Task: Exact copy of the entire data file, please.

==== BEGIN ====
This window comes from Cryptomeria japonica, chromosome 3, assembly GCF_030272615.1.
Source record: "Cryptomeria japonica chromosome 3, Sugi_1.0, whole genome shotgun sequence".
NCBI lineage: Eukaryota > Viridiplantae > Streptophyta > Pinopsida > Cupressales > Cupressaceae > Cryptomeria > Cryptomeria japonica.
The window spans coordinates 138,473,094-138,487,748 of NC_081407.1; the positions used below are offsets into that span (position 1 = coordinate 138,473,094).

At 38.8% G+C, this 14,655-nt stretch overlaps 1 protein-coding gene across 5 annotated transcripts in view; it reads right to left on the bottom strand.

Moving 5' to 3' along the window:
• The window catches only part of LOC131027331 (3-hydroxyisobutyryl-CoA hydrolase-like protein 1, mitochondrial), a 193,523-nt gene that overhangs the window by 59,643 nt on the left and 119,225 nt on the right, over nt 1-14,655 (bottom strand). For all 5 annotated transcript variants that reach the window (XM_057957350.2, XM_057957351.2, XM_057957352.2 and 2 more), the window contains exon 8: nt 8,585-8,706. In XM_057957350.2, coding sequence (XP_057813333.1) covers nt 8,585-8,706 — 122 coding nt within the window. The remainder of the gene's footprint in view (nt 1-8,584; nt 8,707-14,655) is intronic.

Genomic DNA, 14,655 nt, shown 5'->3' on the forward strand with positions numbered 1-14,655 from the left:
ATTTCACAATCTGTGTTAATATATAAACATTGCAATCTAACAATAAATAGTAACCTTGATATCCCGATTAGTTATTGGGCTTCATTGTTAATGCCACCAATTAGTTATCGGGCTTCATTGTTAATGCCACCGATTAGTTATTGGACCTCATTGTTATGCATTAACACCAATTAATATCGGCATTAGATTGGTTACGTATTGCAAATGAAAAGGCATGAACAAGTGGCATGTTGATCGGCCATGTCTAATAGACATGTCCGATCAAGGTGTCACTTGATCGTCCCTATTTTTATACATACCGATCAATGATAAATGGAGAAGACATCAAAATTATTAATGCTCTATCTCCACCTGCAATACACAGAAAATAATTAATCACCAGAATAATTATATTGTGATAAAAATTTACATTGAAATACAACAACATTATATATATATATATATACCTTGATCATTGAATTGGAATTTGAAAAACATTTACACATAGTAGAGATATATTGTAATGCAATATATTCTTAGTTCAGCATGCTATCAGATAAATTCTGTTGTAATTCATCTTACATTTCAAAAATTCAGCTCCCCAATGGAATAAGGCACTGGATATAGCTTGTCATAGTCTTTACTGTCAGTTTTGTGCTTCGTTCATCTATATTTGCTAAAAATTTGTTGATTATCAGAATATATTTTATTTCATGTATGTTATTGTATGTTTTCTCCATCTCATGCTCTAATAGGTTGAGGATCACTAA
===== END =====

This window comes from Cryptomeria japonica, chromosome 3, assembly GCF_030272615.1.
Source record: "Cryptomeria japonica chromosome 3, Sugi_1.0, whole genome shotgun sequence".
NCBI lineage: Eukaryota > Viridiplantae > Streptophyta > Pinopsida > Cupressales > Cupressaceae > Cryptomeria > Cryptomeria japonica.
The window spans coordinates 138,473,094-138,487,748 of NC_081407.1; the positions used below are offsets into that span (position 1 = coordinate 138,473,094).

At 38.8% G+C, this 14,655-nt stretch overlaps 1 protein-coding gene across 5 annotated transcripts in view; it reads right to left on the bottom strand.

Moving 5' to 3' along the window:
• The window catches only part of LOC131027331 (3-hydroxyisobutyryl-CoA hydrolase-like protein 1, mitochondrial), a 193,523-nt gene that overhangs the window by 59,643 nt on the left and 119,225 nt on the right, over nt 1-14,655 (bottom strand). For all 5 annotated transcript variants that reach the window (XM_057957350.2, XM_057957351.2, XM_057957352.2 and 2 more), the window contains exon 8: nt 8,585-8,706. In XM_057957350.2, coding sequence (XP_057813333.1) covers nt 8,585-8,706 — 122 coding nt within the window. The remainder of the gene's footprint in view (nt 1-8,584; nt 8,707-14,655) is intronic.

Genomic DNA, 14,655 nt, shown 5'->3' on the forward strand with positions numbered 1-14,655 from the left:
ATTTCACAATCTGTGTTAATATATAAACATTGCAATCTAACAATAAATAGTAACCTTGATATCCCGATTAGTTATTGGGCTTCATTGTTAATGCCACCAATTAGTTATCGGGCTTCATTGTTAATGCCACCGATTAGTTATTGGACCTCATTGTTATGCATTAACACCAATTAATATCGGCATTAGATTGGTTACGTATTGCAAATGAAAAGGCATGAACAAGTGGCATGTTGATCGGCCATGTCTAATAGACATGTCCGATCAAGGTGTCACTTGATCGTCCCTATTTTTATACATACCGATCAATGATAAATGGAGAAGACATCAAAATTATTAATGCTCTATCTCCACCTGCAATACACAGAAAATAATTAATCACCAGAATAATTATATTGTGATAAAAATTTACATTGAAATACAACAACATTATATATATATATATATACCTTGATCATTGAATTGGAATTTGAAAAACATTTACACATAGTAGAGATATATTGTAATGCAATATATTCTTAGTTCAGCATGCTATCAGATAAATTCTGTTGTAATTCATCTTACATTTCAAAAATTCAGCTCCCCAATGGAATAAGGCACTGGATATAGCTTGTCATAGTCTTTACTGTCAGTTTTGTGCTTCGTTCATCTATATTTGCTAAAAATTTGTTGATTATCAGAATATATTTTATTTCATGTATGTTATTGTATGTTTTCTCCATCTCATGCTCTAATAGGTTGAGGATCACTAA